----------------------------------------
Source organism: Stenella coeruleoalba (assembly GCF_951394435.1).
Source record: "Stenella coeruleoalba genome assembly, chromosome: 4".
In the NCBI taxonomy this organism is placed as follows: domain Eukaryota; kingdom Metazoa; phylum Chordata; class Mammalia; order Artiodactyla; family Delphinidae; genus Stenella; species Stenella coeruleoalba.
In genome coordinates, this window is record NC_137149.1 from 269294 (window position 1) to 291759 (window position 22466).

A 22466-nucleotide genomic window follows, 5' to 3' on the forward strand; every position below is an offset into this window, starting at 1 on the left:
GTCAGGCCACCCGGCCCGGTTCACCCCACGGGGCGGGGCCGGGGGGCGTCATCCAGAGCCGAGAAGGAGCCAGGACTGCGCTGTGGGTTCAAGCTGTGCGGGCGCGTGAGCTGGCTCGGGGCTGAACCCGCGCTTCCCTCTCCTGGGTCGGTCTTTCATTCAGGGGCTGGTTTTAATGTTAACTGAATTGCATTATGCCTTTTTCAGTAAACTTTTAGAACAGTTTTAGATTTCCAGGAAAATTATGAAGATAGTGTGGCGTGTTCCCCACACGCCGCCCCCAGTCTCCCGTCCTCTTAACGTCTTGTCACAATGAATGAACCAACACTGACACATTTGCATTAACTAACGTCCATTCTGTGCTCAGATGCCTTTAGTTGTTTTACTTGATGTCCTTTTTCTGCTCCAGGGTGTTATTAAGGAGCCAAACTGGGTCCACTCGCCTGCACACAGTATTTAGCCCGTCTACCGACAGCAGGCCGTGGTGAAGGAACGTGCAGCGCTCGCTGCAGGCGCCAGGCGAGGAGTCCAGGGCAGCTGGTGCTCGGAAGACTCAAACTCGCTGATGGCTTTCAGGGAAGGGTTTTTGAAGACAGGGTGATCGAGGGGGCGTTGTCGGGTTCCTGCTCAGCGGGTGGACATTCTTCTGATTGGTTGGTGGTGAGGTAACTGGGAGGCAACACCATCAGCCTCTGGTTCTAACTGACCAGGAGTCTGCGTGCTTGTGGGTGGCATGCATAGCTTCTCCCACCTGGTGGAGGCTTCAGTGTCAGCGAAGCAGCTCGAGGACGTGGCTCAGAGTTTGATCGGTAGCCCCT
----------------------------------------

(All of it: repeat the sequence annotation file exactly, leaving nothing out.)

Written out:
Source organism: Stenella coeruleoalba (assembly GCF_951394435.1).
Source record: "Stenella coeruleoalba genome assembly, chromosome: 4".
In the NCBI taxonomy this organism is placed as follows: domain Eukaryota; kingdom Metazoa; phylum Chordata; class Mammalia; order Artiodactyla; family Delphinidae; genus Stenella; species Stenella coeruleoalba.
In genome coordinates, this window is record NC_137149.1 from 269294 (window position 1) to 291759 (window position 22466).

A 22466-nucleotide genomic window follows, 5' to 3' on the forward strand; every position below is an offset into this window, starting at 1 on the left:
GTCAGGCCACCCGGCCCGGTTCACCCCACGGGGCGGGGCCGGGGGGCGTCATCCAGAGCCGAGAAGGAGCCAGGACTGCGCTGTGGGTTCAAGCTGTGCGGGCGCGTGAGCTGGCTCGGGGCTGAACCCGCGCTTCCCTCTCCTGGGTCGGTCTTTCATTCAGGGGCTGGTTTTAATGTTAACTGAATTGCATTATGCCTTTTTCAGTAAACTTTTAGAACAGTTTTAGATTTCCAGGAAAATTATGAAGATAGTGTGGCGTGTTCCCCACACGCCGCCCCCAGTCTCCCGTCCTCTTAACGTCTTGTCACAATGAATGAACCAACACTGACACATTTGCATTAACTAACGTCCATTCTGTGCTCAGATGCCTTTAGTTGTTTTACTTGATGTCCTTTTTCTGCTCCAGGGTGTTATTAAGGAGCCAAACTGGGTCCACTCGCCTGCACACAGTATTTAGCCCGTCTACCGACAGCAGGCCGTGGTGAAGGAACGTGCAGCGCTCGCTGCAGGCGCCAGGCGAGGAGTCCAGGGCAGCTGGTGCTCGGAAGACTCAAACTCGCTGATGGCTTTCAGGGAAGGGTTTTTGAAGACAGGGTGATCGAGGGGGCGTTGTCGGGTTCCTGCTCAGCGGGTGGACATTCTTCTGATTGGTTGGTGGTGAGGTAACTGGGAGGCAACACCATCAGCCTCTGGTTCTAACTGACCAGGAGTCTGCGTGCTTGTGGGTGGCATGCATAGCTTCTCCCACCTGGTGGAGGCTTCAGTGTCAGCGAAGCAGCTCGAGGACGTGGCTCAGAGTTTGATCGGTAGCCCCT